A school for ultra-Orthodox girls is to remain, for the time being, in a wing of a nonreligious school in Beit Shemesh, after the Jerusalem District Court yesterday rejected the Education Ministry’s request to issue an interim injunction against the continued use by the girls’ school of the campus.
The decision paves the way for the two schools to continue to share the campus, as prescribed by the Beit Shemesh municipality.
Last week a lower court, the Jerusalem Magistrate’s Court, upheld the city’s decision to operate both the secular Safot Vetarbuyot and the Haredi Mishkenot Da’at school on the same campus. As a gesture, Beit Shemesh Mayor Moshe Abutbul on Thursday ordered the removal of a barrier the city had erected to separate the two schools and which was controversial in itself.
Judge Arnon Darel took both the Beit Shemesh municipality and the Education Ministry to task over the issue. He said the city acted improperly when it decided unilaterally, just before the school year began and “without consulting the Education Ministry and if necessary asking for legal assistance against the Education Ministry,” to operate the Haredi school on the premises of the secular school.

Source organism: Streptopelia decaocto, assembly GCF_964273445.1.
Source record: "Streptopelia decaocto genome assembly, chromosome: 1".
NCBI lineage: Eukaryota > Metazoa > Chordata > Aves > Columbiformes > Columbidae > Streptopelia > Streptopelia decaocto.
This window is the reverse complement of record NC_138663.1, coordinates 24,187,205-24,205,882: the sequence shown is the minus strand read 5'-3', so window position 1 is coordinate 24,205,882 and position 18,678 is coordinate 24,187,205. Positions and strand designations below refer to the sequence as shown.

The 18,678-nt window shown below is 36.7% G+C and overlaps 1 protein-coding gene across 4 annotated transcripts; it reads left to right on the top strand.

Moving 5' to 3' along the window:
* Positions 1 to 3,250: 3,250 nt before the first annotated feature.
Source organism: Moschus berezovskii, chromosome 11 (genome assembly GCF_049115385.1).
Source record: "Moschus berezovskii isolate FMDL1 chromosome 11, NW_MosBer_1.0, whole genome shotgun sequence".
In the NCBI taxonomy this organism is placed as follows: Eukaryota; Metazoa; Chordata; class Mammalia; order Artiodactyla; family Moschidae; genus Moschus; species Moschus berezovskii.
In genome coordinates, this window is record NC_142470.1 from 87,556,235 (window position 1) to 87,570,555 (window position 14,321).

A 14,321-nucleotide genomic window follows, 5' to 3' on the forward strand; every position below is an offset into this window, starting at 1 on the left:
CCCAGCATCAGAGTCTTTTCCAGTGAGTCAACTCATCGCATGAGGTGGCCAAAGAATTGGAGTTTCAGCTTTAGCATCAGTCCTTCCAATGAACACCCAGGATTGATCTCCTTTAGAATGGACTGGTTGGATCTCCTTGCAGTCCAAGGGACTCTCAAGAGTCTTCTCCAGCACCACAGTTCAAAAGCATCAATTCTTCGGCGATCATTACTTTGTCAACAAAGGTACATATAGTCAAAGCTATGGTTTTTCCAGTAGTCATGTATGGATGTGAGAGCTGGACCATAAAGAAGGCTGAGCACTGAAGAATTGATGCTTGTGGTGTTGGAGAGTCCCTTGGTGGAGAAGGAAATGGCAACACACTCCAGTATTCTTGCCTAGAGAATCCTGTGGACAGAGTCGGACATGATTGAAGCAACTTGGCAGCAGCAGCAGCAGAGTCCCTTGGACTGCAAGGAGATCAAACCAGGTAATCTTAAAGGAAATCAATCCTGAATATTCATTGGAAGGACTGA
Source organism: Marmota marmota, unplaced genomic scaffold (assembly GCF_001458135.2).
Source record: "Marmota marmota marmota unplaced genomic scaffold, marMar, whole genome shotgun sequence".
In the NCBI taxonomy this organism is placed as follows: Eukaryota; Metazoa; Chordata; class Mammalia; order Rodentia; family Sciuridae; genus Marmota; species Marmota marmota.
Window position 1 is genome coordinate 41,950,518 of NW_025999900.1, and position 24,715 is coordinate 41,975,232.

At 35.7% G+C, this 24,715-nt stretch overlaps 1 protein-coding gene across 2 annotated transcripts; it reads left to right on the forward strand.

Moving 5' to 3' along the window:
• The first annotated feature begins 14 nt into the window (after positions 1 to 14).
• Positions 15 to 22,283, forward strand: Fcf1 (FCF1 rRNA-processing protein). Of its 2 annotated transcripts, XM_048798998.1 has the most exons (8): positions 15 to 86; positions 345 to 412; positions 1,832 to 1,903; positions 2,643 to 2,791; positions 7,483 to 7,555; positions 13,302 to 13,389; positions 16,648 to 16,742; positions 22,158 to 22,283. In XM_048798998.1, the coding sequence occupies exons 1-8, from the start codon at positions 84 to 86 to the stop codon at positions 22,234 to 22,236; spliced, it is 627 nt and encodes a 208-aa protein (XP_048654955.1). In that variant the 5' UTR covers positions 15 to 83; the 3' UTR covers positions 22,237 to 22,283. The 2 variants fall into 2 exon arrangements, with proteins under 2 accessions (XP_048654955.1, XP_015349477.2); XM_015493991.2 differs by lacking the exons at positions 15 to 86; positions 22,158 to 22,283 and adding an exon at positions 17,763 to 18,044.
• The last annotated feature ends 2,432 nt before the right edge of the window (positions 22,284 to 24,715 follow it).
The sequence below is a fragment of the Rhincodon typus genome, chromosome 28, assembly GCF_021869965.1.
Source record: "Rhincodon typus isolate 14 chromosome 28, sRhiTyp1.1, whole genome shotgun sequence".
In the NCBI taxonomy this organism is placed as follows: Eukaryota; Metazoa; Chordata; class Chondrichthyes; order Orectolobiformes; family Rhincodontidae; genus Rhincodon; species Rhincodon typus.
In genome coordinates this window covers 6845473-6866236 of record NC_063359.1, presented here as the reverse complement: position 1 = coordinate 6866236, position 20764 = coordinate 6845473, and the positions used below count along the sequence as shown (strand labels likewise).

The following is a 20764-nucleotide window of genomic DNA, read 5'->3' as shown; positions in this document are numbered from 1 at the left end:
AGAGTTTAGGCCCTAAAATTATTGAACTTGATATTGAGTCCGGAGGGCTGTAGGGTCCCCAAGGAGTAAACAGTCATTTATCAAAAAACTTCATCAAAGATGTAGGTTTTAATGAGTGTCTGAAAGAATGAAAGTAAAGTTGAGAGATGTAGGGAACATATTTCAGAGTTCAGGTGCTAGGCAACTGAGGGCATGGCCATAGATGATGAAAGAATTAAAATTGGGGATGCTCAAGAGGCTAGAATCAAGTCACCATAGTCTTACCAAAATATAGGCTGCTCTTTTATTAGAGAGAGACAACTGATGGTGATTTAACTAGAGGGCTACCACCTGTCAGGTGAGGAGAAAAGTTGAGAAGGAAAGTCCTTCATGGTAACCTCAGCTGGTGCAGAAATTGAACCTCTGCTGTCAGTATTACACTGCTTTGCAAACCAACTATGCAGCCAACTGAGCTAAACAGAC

But the judge was also critical of the Education Ministry, which he said for years had failed to cooperate with the city to find solutions for the city’s growing ultra-Orthodox population. Darel said the Haredi schools needed more classrooms, while the state secular school in the city were operating well below their physical capacities. He said it appeared that the necessary process of adapting to the changes in the schools as a result of demographic changes in the population was “far from moving ahead at the proper pace. This of course does not justify actions against law and procedure, but these things give additional context to the distress of some of the educational institutions,” Darel said.
The judge also said that considering the complex makeup of the Beit Shemesh population, “although there are disagreements between the parents this does not mean that the boys and the girls in the two schools should not live together, sharing resources, while protecting the unique character of each school.”
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